The United Nations is studying a global agreement to combat plastic pollution


Representatives of UN member states are considering proposals for a binding global agreement to control plastic pollution.

The United Nations Environment Conference, taking place in Nairobi, the Kenyan capital, from February 28 to March 2, is expected to propose an international framework to tackle the growing problem of plastic waste in the world’s oceans, rivers and landscapes.

Inger Andersen, Director-General of the United Nations Environment Program, said that for the first time in history, we are witnessing an unprecedented global pace in the fight against the scourge of plastic pollution.

In preparation for the session, Andersen urged member states to seize the opportunity and reshape humanity’s relationship to plastic by developing a comprehensive global agreement to combat the problem.

Over the years of international debate, two main suggestions have been made for ways to reduce disposable plastics.

The first, Peru and Rwanda, advocate a full-spectrum approach to plastic pollution, encompassing raw material extraction, plastic production, plastic use and disposal. He calls for the creation of a legally binding international agreement… to prevent and reduce environmental pollution, including microplastics.

The proposal has the support of Chile, Colombia, Costa Rica, Ecuador, Guinea, Kenya, Madagascar, Norway, the Philippines, Senegal, Switzerland, the United Kingdom and Uganda, along with the European Union.

Another proposal, supported by Japan, calls for an international agreement to tackle marine plastic pollution throughout its life cycle and promote resource efficiency and a circular economy, including reuse.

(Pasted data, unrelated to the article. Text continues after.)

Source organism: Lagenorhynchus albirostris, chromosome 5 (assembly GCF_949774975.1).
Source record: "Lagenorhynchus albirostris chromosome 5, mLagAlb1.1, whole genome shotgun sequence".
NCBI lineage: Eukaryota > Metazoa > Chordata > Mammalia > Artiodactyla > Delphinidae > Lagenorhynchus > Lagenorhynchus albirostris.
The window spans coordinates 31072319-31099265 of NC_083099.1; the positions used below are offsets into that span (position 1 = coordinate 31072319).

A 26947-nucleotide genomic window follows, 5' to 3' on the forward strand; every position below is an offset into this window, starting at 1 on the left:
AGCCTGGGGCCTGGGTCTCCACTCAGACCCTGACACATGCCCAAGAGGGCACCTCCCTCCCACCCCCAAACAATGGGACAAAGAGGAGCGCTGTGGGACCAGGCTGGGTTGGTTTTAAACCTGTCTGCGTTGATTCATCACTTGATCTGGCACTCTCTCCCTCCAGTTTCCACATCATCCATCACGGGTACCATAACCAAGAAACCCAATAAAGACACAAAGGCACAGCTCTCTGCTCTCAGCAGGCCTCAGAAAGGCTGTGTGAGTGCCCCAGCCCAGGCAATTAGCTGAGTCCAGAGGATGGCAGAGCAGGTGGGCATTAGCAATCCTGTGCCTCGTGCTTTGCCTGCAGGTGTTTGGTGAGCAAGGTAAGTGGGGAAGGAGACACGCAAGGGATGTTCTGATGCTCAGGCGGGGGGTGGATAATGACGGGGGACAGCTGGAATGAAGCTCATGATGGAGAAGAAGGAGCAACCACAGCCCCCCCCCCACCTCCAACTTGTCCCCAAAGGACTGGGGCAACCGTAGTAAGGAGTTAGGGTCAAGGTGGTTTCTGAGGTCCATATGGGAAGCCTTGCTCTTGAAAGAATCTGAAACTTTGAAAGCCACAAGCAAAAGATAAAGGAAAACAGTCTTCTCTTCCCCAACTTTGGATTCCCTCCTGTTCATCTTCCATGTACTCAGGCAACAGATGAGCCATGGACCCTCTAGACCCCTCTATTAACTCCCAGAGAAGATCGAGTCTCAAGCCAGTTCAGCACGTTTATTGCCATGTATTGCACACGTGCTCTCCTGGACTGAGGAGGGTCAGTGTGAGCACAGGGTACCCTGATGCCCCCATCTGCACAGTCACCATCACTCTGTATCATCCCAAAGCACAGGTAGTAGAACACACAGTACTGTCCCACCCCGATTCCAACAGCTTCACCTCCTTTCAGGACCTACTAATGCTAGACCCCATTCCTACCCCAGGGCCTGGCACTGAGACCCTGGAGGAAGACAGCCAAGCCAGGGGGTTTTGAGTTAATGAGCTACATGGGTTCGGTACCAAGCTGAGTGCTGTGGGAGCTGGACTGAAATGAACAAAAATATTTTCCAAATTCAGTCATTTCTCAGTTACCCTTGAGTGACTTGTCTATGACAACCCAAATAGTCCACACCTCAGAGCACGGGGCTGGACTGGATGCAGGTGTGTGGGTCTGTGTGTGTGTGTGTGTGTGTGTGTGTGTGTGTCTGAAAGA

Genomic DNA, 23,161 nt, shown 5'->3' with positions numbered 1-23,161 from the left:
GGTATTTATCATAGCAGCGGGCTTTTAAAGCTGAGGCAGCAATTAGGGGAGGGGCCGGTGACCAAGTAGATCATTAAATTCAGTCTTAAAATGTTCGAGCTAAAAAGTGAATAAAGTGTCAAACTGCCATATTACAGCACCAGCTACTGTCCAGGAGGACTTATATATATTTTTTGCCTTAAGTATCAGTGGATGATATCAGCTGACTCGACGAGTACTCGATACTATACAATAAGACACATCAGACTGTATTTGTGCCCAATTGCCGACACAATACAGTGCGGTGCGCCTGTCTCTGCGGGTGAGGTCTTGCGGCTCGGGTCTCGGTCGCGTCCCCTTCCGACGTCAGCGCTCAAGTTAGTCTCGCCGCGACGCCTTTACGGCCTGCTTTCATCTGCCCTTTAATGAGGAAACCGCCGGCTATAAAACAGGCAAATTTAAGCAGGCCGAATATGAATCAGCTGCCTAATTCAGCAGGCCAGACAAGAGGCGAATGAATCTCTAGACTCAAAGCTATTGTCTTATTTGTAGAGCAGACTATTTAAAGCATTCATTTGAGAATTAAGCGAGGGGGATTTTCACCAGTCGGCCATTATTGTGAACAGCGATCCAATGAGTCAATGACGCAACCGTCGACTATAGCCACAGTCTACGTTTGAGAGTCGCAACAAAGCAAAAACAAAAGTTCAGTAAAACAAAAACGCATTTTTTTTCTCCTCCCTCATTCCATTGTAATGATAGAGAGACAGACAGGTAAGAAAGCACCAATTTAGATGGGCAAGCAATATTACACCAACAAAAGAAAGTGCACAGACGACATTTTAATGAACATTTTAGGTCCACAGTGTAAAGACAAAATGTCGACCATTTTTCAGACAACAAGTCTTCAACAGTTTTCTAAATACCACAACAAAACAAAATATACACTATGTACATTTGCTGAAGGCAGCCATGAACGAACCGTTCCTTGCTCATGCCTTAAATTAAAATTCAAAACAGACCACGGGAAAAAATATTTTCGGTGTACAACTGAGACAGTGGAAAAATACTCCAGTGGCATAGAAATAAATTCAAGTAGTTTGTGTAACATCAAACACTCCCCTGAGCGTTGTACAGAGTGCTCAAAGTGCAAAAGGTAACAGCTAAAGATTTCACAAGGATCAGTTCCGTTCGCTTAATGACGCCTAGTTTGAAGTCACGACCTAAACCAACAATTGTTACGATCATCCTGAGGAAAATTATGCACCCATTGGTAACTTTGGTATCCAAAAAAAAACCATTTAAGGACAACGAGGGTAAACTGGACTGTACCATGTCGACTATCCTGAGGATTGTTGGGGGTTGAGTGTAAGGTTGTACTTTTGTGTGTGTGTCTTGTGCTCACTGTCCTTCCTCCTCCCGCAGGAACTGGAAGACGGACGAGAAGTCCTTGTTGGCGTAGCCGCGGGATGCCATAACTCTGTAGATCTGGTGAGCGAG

The main difference is that Japan’s approach focuses on plastic pollution in the sea, while the Peruvian and Rwandan proposal covers plastic pollution in all environments.

Both proposals provide for the creation of a negotiating committee to complete the new plastics deal by 2024.

Andersen said that if the United Nations Environment Assembly approved such a plastic agreement, it would be the most important in the world; Resolution on Environmental Governance after the Paris Agreement (Climate) in 2015.

The environmental group Greenpeace supports a full life cycle approach to combating plastic pollution in Peru and Rwanda.

More than 140 countries have expressed support for starting negotiations on a global agreement on plastics, said Erastus Owko, Director of Plastics Cooperation at Greenpeace Africa.

But supporting negotiations is not enough.” These countries must demand a legally binding agreement commensurate with the scale and depth of the plastic crisis.

(The title and image in this report may have been edited only by the Business Standard staff; all other content is automatically generated from the shared source.)

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